The Pontifical Mission Society would agree. Today 1,150 dioceses in Africa, Asia, and Latin America are still considered "mission territory" by the Society. Most of those dioceses are in poverty-stricken regions, where local Catholics, like American Catholics two centuries ago, cannot financially support the earthly structures the faith depends upon to spread and thrive. Those are structures that the wealthy United States now has in plenty -- schools, parishes, seminaries, newspapers, publishing houses, and more.
But whether or not the United States is on its way to becoming official "mission territory" anytime soon, it remains de facto mission territory, both by nature of its current problems and, as Catholic theologian Scott Hahn points out, by nature of its very existence.
"We have to recognize that the whole planet is mission territory," said Hahn. "The Church's mission is always going to be advancing in fits and starts in different places at different times. The earth is a battleground, not a playground, and we can't let ourselves think otherwise about any place on it."
In the "battleground" of the United States, Hahn sees the Church's modern-day missionaries -- both native and foreign born -- facing many challenges earlier missionaries did not. Topping that list, he said, is "an aggressive form of atheism the likes of which most of us never imagined, even 10 years ago."
"It's anti-theism, not just atheism," he continued. "The tonality of the discourse has dropped to an unbelievably low level, and there is such a preferential option in universities, publishing houses, and bookstores for people who espouse those views. Answering those challenges requires a new level of intellectual rigor on the part of Catholics."
Comparing the United States to the proverbial "rocky soil," Hahn also noted that earlier missionaries were evangelizing a culture that was adamantly Christian, albeit Protestant, while missionaries today find themselves in a more secularized and much wealthier world.
"With as much material comfort as we have, so many are no longer capable of recognizing our grinding spiritual poverty and need," he said.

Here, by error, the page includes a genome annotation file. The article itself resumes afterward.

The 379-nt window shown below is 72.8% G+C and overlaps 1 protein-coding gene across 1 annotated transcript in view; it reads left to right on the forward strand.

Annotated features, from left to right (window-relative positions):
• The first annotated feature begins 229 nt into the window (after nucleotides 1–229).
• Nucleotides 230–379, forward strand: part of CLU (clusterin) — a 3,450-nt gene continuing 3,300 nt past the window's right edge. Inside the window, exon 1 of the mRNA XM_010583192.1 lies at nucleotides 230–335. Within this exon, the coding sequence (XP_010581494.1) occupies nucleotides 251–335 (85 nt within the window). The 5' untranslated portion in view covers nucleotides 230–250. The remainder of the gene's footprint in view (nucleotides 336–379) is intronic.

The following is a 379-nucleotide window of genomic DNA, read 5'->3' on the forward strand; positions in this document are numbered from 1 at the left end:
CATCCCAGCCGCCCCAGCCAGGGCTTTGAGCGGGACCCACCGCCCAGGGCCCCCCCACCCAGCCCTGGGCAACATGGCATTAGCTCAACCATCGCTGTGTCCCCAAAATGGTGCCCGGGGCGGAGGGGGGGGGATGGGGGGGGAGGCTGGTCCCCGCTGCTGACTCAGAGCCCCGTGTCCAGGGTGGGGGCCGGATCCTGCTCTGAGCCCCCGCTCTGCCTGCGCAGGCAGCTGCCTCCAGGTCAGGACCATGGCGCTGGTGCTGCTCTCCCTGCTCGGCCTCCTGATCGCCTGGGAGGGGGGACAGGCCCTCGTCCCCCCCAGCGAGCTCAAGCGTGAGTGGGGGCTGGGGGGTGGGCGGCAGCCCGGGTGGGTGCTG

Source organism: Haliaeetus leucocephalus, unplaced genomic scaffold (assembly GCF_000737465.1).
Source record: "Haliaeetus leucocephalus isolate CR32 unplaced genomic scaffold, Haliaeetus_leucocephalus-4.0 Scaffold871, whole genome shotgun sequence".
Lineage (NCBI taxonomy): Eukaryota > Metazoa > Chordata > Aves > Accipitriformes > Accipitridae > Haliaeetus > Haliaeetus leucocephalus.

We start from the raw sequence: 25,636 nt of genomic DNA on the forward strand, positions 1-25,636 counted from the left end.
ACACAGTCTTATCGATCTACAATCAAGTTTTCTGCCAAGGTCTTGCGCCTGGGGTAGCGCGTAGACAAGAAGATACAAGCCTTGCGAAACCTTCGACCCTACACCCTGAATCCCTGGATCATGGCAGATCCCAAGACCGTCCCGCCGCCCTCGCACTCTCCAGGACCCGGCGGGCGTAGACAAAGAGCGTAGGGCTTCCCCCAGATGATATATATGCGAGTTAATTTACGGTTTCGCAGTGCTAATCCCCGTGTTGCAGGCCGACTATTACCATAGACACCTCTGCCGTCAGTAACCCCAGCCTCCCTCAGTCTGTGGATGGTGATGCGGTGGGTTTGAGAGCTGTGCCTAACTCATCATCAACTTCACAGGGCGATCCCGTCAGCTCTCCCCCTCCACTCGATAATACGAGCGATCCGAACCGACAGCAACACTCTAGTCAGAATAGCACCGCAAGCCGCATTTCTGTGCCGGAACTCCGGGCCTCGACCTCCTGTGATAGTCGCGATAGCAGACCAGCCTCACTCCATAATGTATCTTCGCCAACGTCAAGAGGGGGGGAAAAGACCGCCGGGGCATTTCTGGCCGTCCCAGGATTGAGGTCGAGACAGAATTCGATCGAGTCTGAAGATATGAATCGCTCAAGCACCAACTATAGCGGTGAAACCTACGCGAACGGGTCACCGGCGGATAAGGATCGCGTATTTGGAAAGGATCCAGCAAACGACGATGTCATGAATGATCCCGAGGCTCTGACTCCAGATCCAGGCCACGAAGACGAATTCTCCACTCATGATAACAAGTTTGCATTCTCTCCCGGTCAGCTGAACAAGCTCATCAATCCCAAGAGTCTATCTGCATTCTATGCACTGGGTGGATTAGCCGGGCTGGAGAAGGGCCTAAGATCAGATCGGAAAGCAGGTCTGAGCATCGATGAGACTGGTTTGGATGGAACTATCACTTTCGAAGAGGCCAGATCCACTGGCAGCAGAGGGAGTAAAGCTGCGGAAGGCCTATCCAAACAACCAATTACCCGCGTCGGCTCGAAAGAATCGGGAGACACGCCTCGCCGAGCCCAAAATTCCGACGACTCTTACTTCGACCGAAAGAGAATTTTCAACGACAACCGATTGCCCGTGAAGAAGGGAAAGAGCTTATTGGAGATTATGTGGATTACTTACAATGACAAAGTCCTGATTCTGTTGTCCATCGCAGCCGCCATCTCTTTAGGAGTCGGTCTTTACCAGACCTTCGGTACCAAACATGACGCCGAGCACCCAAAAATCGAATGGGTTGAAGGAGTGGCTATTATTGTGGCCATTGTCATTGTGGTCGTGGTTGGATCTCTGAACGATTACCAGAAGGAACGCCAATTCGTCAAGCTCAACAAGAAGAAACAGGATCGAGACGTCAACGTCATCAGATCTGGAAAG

Msgr. John Kozar, national director of the Pontifical Mission Society in the United States seconded Hahn's concerns, noting that, "The culture today makes it very difficult to get people to make a commitment to anything -- a commitment to Christ, his Church or a parish community. There are so many distractions. In many ways it's much more challenging than what missionaries faced 150 years ago."
But, those challenges, he continued, for all their gravity, are exactly the kind of challenges that so many of the foreign born and international priests are uniquely equipped to handle, mainly because so many of them come from materially poor but spiritually wealthy countries.
"They bring such a deep and active sense of the faith with them," he said. "They've suffered, lost family members in persecutions. They're living witnesses to the power of the faith."
To illustrate the faith culture from which many of these priests come, evangelist and speaker Sean Forest described a 70-year-old grandmother, "thin as a rail," who walked hours to come to Mass when he brought a priest to the Haitian village near the orphanage he founded. He also described other Haitians who cross mountains to get to Mass, and villagers who unfailingly come to church dressed in their best clothes, ready and wanting to participate in the two-hour plus liturgy.
"These people are true believers," he said. "The priests that come from regions like this have a well-balanced heart and mind. They see a bigger picture of the Church, having first-hand experience of the plight of the poor and the grace of God. They know our efforts aren't enough. With them, it's all about the power of the sacraments."
Of course, as Father Roach pointed out, the motives of today's international priests and the missionaries of two centuries ago are somewhat different. In the 19th century, priests and religious arriving on America's shores saw themselves as "part of a great movement, as working to win the world for Christ."
"Today," he continued, "that's not the cry of most."
Instead, he explained, many priests come because their dioceses have an excess of vocations or because of the financial support that can make its way back to their dioceses via a priest serving in an American parish.
Nonetheless, Father Roach agrees with Msgr. Kozar that the influx of international and foreign-born priests may be the very thing that once more reverses the decline of the faith in America and ultimately prevents the United States from becoming official "mission territory" once more.
"These priests, especially the ones going through seminary here, are learning our ways but bringing their own rich understanding of the faith. This is a great window of hope for us," he said.
Emily Stimpson is a contributing editor to Our Sunday Visitor.